World Art Day: now more important than ever

“Art is sustenance”, says contemporary artist Sarah Sze, which seems like a debatable statement right now. There are many other things that are of utmost importance in the context of a global pandemic – healthcare, policymaking, peace talks, mental health. And yet, art is connected to all these spheres. Moreover – art can help us get through this as a means of self-expression, as a source of inspiration and as something to look forward to.

The World Art Day was first celebrated in 2012 with support from a committee of 150 artists and quickly reached a global scale. The date was decided in honour of Leonardo da Vinci, who was born on April 15th, 1452. UNESCO has picked up on the initiative last year, calling it a celebration “to promote the development, diffusion and enjoyment of art”.

Google Arts & Culture Institute has a been a long-time supporter of the World Art Day. This year they come to the rescue of all the exhausted parents doing they best to entertain the children at home. By launching Family Fun with Arts & Culture they offer a way for both kids and parents to enjoy quality screen time that promotes bonding. From chasing a penguin down the halls of the Rijksmuseum to practicing some Harry Potter magic, the project will lead you down a rabbit hole of entertainment – and we mean in the best way possible!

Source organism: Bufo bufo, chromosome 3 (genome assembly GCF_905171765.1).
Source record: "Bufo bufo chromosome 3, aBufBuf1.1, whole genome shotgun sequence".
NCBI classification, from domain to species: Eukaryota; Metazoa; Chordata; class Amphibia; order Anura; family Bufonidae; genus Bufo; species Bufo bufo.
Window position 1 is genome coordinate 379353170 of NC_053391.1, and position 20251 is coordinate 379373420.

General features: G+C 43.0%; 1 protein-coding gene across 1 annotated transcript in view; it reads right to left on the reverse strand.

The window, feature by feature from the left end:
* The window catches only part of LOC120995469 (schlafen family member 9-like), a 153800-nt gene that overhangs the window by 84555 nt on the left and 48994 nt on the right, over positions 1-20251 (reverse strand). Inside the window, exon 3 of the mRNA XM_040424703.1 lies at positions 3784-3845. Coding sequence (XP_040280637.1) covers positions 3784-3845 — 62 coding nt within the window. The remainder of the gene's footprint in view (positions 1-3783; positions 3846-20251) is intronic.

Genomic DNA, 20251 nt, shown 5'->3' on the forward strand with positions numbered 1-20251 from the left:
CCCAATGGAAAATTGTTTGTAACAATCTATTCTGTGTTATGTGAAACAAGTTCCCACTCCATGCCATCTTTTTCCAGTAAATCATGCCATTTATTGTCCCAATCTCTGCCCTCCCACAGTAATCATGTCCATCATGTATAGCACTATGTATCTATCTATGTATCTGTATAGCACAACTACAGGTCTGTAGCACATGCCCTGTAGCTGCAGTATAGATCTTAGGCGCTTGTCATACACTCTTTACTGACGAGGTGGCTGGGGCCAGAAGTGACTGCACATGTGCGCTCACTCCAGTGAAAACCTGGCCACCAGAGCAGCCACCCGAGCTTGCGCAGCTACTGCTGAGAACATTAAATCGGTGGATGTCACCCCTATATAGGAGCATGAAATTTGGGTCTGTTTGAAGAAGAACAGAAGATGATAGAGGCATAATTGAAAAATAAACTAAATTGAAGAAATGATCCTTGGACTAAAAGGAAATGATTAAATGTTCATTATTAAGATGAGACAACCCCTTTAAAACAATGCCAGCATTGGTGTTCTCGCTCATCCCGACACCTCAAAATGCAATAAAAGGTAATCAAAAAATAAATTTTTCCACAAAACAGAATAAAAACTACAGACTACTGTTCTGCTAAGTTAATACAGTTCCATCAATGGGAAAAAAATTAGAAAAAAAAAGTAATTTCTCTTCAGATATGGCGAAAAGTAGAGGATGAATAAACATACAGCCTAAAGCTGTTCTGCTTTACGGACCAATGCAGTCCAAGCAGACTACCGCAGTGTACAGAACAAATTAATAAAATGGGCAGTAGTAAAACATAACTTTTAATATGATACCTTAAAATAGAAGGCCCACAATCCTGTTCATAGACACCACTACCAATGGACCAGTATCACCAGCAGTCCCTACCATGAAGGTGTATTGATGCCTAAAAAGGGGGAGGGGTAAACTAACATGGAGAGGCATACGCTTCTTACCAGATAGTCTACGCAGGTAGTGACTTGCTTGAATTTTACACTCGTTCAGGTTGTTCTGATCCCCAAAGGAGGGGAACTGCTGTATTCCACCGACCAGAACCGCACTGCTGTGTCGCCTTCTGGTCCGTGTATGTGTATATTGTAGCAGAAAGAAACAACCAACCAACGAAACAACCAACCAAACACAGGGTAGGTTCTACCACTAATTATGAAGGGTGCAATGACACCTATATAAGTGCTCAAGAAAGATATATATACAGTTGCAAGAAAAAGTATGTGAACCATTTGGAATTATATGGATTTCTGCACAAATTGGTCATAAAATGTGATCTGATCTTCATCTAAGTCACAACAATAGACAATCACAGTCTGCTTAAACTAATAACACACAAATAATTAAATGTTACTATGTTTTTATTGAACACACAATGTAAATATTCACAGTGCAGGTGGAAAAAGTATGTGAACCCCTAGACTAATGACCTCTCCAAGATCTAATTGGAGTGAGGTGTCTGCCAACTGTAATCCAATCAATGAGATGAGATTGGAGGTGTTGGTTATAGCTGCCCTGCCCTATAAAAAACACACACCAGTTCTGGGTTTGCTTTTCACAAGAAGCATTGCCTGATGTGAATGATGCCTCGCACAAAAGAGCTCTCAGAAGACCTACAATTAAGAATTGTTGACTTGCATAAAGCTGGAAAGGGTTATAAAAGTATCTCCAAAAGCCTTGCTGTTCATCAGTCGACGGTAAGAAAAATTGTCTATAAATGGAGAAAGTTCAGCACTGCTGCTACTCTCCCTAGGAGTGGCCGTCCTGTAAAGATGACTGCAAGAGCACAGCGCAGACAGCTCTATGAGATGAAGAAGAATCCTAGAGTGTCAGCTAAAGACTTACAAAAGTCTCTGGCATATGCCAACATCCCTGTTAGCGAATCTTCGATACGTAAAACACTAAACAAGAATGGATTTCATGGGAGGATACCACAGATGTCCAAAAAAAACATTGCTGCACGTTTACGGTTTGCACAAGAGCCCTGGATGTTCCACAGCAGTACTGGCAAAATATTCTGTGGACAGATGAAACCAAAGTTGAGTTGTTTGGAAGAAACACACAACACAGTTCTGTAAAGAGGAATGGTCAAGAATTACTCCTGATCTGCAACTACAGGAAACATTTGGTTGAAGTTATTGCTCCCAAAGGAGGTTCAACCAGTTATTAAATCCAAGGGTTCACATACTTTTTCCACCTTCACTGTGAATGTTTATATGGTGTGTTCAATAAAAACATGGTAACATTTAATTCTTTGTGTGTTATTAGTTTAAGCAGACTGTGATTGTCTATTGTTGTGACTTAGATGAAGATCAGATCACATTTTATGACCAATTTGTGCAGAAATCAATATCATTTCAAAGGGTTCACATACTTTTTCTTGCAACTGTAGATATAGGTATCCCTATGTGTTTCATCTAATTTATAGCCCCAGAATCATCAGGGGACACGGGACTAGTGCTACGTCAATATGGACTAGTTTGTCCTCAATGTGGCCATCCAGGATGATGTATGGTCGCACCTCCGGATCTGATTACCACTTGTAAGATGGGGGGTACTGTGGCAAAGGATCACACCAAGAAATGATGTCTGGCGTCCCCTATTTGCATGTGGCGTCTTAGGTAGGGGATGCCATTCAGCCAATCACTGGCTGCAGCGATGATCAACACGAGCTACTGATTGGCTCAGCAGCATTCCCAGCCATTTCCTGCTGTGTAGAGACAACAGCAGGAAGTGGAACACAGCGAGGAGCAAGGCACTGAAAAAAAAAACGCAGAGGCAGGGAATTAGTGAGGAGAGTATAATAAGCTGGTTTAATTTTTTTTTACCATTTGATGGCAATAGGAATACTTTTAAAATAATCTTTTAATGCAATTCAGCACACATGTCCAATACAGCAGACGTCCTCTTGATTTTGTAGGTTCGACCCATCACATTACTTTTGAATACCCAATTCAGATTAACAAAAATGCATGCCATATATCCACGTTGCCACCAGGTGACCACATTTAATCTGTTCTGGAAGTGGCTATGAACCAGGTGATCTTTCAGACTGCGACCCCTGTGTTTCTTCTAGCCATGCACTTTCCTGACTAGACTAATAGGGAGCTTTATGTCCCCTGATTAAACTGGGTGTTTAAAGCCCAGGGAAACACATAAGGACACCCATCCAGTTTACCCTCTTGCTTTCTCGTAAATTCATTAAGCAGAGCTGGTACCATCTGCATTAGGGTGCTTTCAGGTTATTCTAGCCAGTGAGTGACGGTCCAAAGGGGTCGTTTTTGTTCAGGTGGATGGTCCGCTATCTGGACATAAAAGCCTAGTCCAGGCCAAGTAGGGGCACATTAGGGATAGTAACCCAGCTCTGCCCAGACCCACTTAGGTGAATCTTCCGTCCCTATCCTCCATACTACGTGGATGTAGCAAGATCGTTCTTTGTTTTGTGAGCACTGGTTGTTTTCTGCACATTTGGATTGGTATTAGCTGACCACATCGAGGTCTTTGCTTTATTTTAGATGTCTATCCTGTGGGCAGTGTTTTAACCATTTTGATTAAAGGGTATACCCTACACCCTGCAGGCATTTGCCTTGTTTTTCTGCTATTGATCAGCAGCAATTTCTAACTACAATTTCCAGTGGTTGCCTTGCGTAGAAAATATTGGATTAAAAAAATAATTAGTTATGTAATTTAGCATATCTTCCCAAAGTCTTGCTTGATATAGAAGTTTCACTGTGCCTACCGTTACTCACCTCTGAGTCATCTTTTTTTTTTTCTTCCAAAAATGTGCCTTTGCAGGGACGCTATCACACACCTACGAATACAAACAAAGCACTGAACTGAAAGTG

Another great way to celebrate World Art Day and express gratitude to those at the forefront of the pandemic crisis is to take part in ART’s very own initiative Flowers for Medics. Bring the family together in a fun and creative way!

Also viewable online is “Impermanence”, an exhibition by one of the leading artists of video art Bill Viola, who paved his way into the art world with breathtakingly cinematic explorations of the mysteries of human condition.

There is a multitude of ways to celebrate – today, or any other day (let’s face it, we don’t have anywhere to go right now). Check out our “Gone digital” blog for a selection of cultural online initiatives created in the wake of the pandemic. And if you miss socialising and the feeling of artistic camaraderie, head over to dada.art, where thousands of artists from all over the world are bridging the gap in geography by using their screens to create art together.

There might only be one World Art Day, but it’s down each one of us to turn it into an everyday celebration of creativity.